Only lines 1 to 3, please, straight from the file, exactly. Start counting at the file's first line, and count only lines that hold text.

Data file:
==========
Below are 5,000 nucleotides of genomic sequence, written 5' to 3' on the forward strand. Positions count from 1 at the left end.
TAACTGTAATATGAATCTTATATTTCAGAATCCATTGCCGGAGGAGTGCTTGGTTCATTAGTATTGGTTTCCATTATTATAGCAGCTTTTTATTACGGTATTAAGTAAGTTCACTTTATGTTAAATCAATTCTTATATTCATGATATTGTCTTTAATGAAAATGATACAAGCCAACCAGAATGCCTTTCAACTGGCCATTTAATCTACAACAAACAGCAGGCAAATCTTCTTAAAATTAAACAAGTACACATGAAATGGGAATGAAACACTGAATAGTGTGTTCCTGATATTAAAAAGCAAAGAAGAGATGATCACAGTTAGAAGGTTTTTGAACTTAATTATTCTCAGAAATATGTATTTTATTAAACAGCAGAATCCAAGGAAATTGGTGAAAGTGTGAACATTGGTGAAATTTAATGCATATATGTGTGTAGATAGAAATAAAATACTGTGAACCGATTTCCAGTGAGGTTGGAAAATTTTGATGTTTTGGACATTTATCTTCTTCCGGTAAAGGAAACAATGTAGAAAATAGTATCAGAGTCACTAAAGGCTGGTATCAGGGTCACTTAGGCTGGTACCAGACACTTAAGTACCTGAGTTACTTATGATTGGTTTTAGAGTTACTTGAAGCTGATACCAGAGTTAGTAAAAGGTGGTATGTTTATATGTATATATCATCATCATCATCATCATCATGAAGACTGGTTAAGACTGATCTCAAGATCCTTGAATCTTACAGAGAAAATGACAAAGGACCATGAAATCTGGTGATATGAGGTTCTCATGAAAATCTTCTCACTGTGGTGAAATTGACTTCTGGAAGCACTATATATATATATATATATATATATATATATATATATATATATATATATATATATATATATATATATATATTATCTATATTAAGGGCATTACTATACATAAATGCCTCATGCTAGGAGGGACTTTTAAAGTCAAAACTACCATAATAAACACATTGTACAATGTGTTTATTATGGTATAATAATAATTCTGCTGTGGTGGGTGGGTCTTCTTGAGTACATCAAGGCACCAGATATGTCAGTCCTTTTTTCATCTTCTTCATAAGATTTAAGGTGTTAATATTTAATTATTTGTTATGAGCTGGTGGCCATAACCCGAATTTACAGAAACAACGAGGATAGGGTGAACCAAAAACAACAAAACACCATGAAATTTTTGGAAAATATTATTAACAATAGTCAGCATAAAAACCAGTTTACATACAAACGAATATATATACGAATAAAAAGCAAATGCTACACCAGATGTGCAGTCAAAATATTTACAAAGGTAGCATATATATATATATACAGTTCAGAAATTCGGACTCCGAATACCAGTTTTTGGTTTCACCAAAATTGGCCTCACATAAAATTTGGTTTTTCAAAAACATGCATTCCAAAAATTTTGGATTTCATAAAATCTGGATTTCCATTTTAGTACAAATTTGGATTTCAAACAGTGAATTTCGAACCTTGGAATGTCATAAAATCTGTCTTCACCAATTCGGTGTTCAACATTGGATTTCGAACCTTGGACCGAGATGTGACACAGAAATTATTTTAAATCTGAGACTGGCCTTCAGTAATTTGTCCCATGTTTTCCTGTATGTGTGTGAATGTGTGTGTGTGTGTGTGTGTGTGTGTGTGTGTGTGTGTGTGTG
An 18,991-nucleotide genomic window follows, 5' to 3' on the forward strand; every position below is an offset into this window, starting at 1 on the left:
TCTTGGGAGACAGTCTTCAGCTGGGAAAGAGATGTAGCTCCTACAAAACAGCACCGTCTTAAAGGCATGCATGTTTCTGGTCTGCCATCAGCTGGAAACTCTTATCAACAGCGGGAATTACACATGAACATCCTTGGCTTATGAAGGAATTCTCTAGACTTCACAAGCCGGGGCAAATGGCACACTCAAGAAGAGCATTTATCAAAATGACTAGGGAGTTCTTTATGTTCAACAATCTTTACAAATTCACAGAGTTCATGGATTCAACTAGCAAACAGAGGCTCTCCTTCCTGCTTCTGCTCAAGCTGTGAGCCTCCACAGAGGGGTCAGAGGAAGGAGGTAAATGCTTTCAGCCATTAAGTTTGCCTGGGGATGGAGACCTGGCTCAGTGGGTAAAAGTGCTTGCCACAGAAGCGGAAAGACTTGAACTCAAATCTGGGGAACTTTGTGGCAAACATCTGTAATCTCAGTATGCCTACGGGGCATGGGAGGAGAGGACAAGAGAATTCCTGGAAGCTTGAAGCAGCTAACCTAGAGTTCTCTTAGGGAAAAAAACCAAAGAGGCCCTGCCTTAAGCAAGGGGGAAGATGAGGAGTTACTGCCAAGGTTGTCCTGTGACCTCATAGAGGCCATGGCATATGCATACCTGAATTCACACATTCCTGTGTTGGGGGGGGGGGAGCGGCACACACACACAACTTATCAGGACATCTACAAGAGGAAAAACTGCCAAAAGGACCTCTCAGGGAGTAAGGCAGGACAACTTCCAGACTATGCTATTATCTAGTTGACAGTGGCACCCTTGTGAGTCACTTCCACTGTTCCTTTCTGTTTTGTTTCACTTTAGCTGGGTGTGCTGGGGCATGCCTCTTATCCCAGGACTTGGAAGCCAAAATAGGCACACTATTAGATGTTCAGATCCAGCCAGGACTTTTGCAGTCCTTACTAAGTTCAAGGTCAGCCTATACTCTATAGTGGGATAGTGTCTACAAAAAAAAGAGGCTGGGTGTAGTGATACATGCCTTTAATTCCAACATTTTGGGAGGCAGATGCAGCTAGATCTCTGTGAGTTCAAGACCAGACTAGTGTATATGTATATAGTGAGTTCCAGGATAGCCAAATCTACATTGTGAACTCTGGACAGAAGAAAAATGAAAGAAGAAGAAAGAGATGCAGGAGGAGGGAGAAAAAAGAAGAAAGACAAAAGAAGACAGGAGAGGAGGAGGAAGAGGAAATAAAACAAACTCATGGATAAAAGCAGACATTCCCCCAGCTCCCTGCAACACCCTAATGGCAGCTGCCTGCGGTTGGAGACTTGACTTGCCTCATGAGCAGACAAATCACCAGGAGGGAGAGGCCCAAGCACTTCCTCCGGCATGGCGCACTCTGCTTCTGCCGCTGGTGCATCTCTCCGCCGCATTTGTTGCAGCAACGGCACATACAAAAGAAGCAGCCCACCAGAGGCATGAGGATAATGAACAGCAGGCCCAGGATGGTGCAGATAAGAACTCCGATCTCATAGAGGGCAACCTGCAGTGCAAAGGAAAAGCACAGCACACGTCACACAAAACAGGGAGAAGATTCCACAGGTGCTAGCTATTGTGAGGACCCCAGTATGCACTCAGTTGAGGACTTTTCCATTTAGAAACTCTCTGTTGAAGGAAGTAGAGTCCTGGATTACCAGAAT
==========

Below are 5,000 nucleotides of genomic sequence, written 5' to 3' on the forward strand. Positions count from 1 at the left end.
TAACTGTAATATGAATCTTATATTTCAGAATCCATTGCCGGAGGAGTGCTTGGTTCATTAGTATTGGTTTCCATTATTATAGCAGCTTTTTATTACGGTATTAAGTAAGTTCACTTTATGTTAAATCAATTCTTATATTCATGATATTGTCTTTAATGAAAATGATACAAGCCAACCAGAATGCCTTTCAACTGGCCATTTAATCTACAACAAACAGCAGGCAAATCTTCTTAAAATTAAACAAGTACACATGAAATGGGAATGAAACACTGAATAGTGTGTTCCTGATATTAAAAAGCAAAGAAGAGATGATCACAGTTAGAAGGTTTTTGAACTTAATTATTCTCAGAAATATGTATTTTATTAAACAGCAGAATCCAAGGAAATTGGTGAAAGTGTGAACATTGGTGAAATTTAATGCATATATGTGTGTAGATAGAAATAAAATACTGTGAACCGATTTCCAGTGAGGTTGGAAAATTTTGATGTTTTGGACATTTATCTTCTTCCGGTAAAGGAAACAATGTAGAAAATAGTATCAGAGTCACTAAAGGCTGGTATCAGGGTCACTTAGGCTGGTACCAGACACTTAAGTACCTGAGTTACTTATGATTGGTTTTAGAGTTACTTGAAGCTGATACCAGAGTTAGTAAAAGGTGGTATGTTTATATGTATATATCATCATCATCATCATCATCATGAAGACTGGTTAAGACTGATCTCAAGATCCTTGAATCTTACAGAGAAAATGACAAAGGACCATGAAATCTGGTGATATGAGGTTCTCATGAAAATCTTCTCACTGTGGTGAAATTGACTTCTGGAAGCACTATATATATATATATATATATATATATATATATATATATATATATATATATATATATATATATATATATATTATCTATATTAAGGGCATTACTATACATAAATGCCTCATGCTAGGAGGGACTTTTAAAGTCAAAACTACCATAATAAACACATTGTACAATGTGTTTATTATGGTATAATAATAATTCTGCTGTGGTGGGTGGGTCTTCTTGAGTACATCAAGGCACCAGATATGTCAGTCCTTTTTTCATCTTCTTCATAAGATTTAAGGTGTTAATATTTAATTATTTGTTATGAGCTGGTGGCCATAACCCGAATTTACAGAAACAACGAGGATAGGGTGAACCAAAAACAACAAAACACCATGAAATTTTTGGAAAATATTATTAACAATAGTCAGCATAAAAACCAGTTTACATACAAACGAATATATATACGAATAAAAAGCAAATGCTACACCAGATGTGCAGTCAAAATATTTACAAAGGTAGCATATATATATATATACAGTTCAGAAATTCGGACTCCGAATACCAGTTTTTGGTTTCACCAAAATTGGCCTCACATAAAATTTGGTTTTTCAAAAACATGCATTCCAAAAATTTTGGATTTCATAAAATCTGGATTTCCATTTTAGTACAAATTTGGATTTCAAACAGTGAATTTCGAACCTTGGAATGTCATAAAATCTGTCTTCACCAATTCGGTGTTCAACATTGGATTTCGAACCTTGGACCGAGATGTGACACAGAAATTATTTTAAATCTGAGACTGGCCTTCAGTAATTTGTCCCATGTTTTCCTGTATGTGTGTGAATGTGTGTGTGTGTGTGTGTGTGTGTGTGTGTGTGTGTGTGTGTG
An 18,991-nucleotide genomic window follows, 5' to 3' on the forward strand; every position below is an offset into this window, starting at 1 on the left: